Utility chief warns that Germany faces potential blackouts as it exits coal
Germany faces potential power shortages in the next few years as it removes nuclear and coal-fired power plants from the grid, warned Andreas Schierenbeck, CEO of the Düsseldorf-based power company Uniper, in an interview with Daniel Wetzel of the newspaper Die Welt. Uniper plans to pivot away from coal and focus on its natural gas business, Schierenbeck said. This involves selling or shutting down all of its lignite and hard coal plants by 2025 – with the exception of the new Datteln 4 hard coal plant, which the company plans to bring online this summer. But Schierenbeck argued that Germany risks blackouts if it does not plan for enough back-up generation from fossil fuel-fired plants, even as it shifts to renewable power. In the next three years, Germany could see a shortfall of more than seven gigawatts (GW) of “secure generation capacity” to cover peak loads, Schierenbeck told die Welt. “This means that there will be a shortfall in capacity equivalent to at least seven large power plants,” Schierenbeck said. “I consider this to be worrying.” He argued that the German government should set up a system to fund and maintain fossil-fuel reserve capacity, similar to a system in the UK.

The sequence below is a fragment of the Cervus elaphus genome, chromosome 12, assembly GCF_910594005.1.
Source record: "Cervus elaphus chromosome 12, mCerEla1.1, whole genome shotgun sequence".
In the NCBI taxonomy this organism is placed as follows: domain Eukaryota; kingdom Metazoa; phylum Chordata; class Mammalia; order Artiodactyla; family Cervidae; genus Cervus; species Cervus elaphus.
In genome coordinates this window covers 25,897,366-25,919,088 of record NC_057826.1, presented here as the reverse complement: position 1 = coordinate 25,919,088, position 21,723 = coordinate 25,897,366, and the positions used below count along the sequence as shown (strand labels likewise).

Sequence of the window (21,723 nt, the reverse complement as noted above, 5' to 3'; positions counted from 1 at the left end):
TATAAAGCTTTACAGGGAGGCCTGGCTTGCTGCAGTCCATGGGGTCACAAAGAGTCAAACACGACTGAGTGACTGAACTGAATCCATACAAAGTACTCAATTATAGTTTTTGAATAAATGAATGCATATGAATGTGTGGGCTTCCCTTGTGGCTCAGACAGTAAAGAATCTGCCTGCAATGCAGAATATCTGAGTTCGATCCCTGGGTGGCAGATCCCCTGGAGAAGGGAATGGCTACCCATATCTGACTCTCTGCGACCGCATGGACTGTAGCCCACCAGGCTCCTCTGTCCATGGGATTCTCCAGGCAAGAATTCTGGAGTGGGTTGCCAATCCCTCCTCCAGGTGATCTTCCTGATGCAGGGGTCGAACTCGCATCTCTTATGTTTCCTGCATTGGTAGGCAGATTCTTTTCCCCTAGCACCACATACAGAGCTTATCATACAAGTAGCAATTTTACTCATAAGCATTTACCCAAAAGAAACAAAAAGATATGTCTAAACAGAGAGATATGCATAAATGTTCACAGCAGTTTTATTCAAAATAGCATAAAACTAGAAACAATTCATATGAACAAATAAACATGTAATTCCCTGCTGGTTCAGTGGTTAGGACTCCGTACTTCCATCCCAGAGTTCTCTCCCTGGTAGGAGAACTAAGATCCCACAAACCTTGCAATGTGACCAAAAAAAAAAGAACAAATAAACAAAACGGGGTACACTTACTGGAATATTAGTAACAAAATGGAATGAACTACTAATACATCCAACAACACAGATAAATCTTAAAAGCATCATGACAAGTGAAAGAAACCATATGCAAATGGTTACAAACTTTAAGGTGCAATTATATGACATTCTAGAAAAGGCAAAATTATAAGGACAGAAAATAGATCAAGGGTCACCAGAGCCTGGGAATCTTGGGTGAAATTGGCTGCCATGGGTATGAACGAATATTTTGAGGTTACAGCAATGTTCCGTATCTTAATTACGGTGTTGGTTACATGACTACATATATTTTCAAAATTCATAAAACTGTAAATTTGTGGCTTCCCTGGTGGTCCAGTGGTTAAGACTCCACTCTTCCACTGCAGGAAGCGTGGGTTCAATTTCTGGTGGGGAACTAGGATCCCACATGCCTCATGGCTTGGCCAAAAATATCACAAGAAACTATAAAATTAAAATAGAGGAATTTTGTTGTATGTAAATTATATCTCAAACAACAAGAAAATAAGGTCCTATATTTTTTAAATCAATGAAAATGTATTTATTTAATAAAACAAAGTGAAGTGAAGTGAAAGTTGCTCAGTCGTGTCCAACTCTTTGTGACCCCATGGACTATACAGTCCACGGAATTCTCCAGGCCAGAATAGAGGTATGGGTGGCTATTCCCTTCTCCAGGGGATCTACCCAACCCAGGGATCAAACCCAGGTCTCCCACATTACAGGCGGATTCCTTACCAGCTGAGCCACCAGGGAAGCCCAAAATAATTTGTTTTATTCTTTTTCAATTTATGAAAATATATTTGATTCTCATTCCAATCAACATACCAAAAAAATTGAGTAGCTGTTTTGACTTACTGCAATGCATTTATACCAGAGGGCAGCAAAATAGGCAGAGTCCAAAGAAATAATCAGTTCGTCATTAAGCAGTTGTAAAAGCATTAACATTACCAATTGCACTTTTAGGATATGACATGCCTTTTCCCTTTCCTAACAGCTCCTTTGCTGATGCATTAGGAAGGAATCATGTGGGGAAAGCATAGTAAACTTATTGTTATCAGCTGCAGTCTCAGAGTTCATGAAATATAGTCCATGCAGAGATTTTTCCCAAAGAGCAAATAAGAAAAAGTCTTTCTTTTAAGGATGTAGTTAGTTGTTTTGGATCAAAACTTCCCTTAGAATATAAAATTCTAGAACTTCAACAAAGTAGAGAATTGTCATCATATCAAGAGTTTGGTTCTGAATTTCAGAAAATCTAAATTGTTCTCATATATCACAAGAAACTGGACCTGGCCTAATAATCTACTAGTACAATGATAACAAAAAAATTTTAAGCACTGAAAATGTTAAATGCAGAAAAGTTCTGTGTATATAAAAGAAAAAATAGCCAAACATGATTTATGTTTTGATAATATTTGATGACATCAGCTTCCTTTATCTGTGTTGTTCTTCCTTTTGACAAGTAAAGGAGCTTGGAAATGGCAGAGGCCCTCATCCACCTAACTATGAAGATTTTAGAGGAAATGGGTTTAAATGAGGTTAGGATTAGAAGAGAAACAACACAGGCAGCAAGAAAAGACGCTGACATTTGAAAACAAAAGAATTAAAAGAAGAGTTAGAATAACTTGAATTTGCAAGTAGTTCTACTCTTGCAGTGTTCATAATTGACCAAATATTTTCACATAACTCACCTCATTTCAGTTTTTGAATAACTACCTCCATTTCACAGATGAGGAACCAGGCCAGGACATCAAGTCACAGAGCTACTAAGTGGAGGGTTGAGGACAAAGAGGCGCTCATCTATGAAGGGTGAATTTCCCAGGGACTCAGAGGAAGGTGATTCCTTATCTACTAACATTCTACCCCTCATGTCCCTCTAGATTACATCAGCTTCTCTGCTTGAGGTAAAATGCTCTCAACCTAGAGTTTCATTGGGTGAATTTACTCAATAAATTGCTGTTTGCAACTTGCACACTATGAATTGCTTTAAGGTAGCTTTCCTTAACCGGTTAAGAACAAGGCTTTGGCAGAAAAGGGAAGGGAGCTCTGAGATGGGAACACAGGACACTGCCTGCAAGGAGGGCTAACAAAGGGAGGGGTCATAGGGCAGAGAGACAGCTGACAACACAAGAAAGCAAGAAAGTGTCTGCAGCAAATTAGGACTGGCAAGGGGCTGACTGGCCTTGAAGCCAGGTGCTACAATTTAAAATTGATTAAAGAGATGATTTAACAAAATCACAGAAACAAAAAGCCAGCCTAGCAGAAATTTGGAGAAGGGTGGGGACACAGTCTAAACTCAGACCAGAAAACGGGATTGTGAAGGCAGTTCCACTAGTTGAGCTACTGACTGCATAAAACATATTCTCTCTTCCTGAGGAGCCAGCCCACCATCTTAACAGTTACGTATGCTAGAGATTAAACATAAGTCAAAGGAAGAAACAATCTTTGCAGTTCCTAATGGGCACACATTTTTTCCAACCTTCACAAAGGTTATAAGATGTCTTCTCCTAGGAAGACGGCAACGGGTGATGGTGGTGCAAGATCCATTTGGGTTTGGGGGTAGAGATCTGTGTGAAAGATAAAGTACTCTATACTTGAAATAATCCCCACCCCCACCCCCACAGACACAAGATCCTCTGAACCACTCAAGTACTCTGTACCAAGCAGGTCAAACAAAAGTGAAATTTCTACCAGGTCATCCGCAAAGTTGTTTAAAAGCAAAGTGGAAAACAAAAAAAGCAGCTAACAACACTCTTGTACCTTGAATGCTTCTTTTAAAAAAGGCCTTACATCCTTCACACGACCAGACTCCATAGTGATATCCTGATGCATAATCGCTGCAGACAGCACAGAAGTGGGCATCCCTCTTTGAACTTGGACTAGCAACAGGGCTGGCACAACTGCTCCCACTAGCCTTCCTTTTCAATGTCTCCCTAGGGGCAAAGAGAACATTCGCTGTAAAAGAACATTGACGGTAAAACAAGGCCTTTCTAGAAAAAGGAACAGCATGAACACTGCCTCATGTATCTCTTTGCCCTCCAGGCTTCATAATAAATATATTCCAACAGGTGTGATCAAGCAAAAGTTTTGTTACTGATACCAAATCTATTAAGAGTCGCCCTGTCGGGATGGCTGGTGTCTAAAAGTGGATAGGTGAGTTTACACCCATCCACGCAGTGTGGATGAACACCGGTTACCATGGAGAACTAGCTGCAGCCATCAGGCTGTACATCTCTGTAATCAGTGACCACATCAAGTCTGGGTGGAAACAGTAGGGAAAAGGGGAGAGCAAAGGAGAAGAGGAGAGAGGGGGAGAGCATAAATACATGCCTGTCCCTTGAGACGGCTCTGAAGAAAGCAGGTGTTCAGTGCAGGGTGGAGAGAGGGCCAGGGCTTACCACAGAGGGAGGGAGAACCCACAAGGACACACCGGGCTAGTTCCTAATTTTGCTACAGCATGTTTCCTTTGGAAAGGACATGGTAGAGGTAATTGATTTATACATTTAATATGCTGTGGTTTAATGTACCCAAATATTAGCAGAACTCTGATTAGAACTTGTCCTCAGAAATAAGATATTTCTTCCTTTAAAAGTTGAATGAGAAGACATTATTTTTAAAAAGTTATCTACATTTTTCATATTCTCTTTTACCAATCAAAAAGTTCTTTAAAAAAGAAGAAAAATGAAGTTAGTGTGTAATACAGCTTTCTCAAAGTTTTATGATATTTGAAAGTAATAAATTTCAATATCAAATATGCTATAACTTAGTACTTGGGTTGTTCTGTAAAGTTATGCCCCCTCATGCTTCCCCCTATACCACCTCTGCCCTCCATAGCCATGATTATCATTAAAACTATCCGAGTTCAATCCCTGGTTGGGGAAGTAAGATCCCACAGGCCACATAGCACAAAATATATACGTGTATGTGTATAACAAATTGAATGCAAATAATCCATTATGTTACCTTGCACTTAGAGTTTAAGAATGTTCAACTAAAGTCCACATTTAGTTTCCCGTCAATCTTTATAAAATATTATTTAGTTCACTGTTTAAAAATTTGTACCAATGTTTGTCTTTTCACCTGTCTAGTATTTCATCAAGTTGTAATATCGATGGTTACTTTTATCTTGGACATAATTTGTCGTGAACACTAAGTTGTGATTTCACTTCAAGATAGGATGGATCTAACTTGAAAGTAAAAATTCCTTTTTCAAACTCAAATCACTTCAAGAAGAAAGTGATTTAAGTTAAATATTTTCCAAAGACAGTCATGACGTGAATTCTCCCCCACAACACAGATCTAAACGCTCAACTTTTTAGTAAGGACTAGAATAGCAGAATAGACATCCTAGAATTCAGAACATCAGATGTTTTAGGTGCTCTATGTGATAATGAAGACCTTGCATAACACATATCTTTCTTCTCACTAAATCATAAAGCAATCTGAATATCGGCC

Germany has committed to phasing out all coal power by 2038. The country has one of the most reliable electricity grids in the world and, according to the country's grid agency BNetzA, power blackouts are increasingly caused by extreme weather events, rather than by the transition to renewable energies. A government report last year found that the German electricity supply would remain extremely secure by international standards, even as the country simultaneously phases out coal and nuclear power.